The Grand Palace
Bangkok's paramount must-see sight is this architectural and spiritual treasure, which is twice as dazzling if you see it on a sunny day. Ignore the gem touts claiming 'it's shut', and immerse yourself in the palace's palpable dignity (while observing the ban on sandals, shorts and bare shoulders). Nearly two kilometers of walls with lotus-shaped crenellations enclose what was once a self-contained city of throne halls, royal chambers, servants' quarters, ministries and a prison. Built in 1782, it was modified by each Chakri king. It now only gets ceremonial use, but remains the kingdom's holiest landmark. Allow at least a two-hour visit.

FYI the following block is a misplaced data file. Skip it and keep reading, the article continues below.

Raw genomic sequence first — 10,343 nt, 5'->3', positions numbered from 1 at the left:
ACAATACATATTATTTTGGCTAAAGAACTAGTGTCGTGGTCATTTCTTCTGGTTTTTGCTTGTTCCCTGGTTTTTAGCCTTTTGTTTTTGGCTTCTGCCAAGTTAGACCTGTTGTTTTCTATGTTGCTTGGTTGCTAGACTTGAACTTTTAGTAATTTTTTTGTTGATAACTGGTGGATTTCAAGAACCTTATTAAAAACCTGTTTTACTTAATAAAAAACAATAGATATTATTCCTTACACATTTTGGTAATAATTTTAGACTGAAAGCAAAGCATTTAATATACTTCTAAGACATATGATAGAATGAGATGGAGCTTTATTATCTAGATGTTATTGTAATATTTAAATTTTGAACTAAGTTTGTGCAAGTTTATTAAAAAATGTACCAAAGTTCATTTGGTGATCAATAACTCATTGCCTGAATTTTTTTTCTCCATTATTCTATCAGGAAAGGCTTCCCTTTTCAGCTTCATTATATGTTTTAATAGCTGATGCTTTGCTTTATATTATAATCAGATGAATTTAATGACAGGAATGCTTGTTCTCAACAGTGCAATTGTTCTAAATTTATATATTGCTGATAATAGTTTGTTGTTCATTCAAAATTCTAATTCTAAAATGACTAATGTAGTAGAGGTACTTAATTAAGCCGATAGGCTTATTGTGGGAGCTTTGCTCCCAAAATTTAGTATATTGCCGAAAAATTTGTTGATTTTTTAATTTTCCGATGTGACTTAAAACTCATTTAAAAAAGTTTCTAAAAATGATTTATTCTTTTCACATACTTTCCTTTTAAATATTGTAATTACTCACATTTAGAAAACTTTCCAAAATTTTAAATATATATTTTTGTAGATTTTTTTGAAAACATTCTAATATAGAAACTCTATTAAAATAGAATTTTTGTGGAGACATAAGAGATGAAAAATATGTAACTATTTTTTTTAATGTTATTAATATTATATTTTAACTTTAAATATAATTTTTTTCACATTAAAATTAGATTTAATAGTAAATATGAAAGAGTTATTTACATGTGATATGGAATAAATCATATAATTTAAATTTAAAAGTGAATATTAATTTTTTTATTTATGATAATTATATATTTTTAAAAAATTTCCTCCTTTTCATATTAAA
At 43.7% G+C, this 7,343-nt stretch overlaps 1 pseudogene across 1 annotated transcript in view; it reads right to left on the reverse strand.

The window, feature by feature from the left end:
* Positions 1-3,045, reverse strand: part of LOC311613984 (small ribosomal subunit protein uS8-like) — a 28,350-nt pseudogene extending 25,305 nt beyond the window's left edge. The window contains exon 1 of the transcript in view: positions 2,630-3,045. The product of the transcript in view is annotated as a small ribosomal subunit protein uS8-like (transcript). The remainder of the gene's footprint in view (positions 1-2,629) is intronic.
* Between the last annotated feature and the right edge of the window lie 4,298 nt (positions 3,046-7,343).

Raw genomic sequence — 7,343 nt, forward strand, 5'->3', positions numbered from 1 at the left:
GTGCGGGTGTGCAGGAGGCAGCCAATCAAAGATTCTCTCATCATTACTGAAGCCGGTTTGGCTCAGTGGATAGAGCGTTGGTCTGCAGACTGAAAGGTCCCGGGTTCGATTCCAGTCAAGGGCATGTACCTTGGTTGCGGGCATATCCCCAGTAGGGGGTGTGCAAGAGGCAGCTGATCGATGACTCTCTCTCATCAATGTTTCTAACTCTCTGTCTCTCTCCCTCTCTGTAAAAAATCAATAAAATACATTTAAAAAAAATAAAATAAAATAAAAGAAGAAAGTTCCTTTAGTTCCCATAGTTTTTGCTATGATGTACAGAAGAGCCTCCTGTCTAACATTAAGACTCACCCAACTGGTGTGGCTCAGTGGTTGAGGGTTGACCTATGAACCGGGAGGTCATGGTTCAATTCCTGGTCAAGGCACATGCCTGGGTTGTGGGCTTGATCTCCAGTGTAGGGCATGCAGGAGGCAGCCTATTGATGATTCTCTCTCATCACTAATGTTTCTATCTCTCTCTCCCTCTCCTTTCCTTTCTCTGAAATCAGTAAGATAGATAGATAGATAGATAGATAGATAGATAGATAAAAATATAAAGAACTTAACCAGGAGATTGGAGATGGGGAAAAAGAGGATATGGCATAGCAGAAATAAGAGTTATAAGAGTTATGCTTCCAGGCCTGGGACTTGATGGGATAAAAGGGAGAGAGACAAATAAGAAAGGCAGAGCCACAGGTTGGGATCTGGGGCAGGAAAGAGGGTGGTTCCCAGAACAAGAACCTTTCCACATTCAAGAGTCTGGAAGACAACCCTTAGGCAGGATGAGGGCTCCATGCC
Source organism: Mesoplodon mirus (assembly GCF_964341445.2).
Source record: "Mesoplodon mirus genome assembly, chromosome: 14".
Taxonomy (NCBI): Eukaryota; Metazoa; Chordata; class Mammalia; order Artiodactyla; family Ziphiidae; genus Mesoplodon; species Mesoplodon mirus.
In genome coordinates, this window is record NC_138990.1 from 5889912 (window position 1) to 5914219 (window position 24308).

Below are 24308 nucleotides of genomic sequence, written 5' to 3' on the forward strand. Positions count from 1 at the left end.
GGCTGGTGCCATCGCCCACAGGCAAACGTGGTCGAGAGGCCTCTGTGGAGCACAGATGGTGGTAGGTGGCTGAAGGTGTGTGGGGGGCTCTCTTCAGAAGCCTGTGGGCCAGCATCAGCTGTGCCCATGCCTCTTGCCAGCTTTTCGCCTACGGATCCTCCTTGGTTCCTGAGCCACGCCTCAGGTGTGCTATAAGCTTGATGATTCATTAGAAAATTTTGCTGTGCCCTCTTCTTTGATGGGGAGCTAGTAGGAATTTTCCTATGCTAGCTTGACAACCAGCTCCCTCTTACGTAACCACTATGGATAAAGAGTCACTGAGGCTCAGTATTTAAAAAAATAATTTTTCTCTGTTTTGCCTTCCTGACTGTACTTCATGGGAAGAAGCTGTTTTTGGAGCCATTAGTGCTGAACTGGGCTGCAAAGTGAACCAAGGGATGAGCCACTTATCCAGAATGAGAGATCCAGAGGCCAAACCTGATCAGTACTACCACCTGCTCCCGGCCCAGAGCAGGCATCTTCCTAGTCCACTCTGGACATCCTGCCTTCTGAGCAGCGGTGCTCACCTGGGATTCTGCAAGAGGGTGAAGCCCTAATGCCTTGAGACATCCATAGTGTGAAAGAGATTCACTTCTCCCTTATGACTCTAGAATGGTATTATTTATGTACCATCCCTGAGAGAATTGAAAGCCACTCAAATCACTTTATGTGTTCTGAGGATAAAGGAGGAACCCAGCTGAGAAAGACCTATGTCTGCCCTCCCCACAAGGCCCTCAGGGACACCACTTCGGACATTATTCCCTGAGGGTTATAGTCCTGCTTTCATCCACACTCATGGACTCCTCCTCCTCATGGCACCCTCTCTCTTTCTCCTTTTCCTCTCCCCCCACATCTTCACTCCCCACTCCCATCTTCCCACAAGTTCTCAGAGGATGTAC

Wat Phra Kaew
Wat Phra Sri Rattana Sasadaram, better known as Wat Phra Kaew, is the temple of the Emerald Buddha, the palladium of Thai independence. Modeled on royal chapels in Sukhothai and Ayutthaya, and embellished to an astonishing degree, it omits monastic living quarters since there are no resident monks.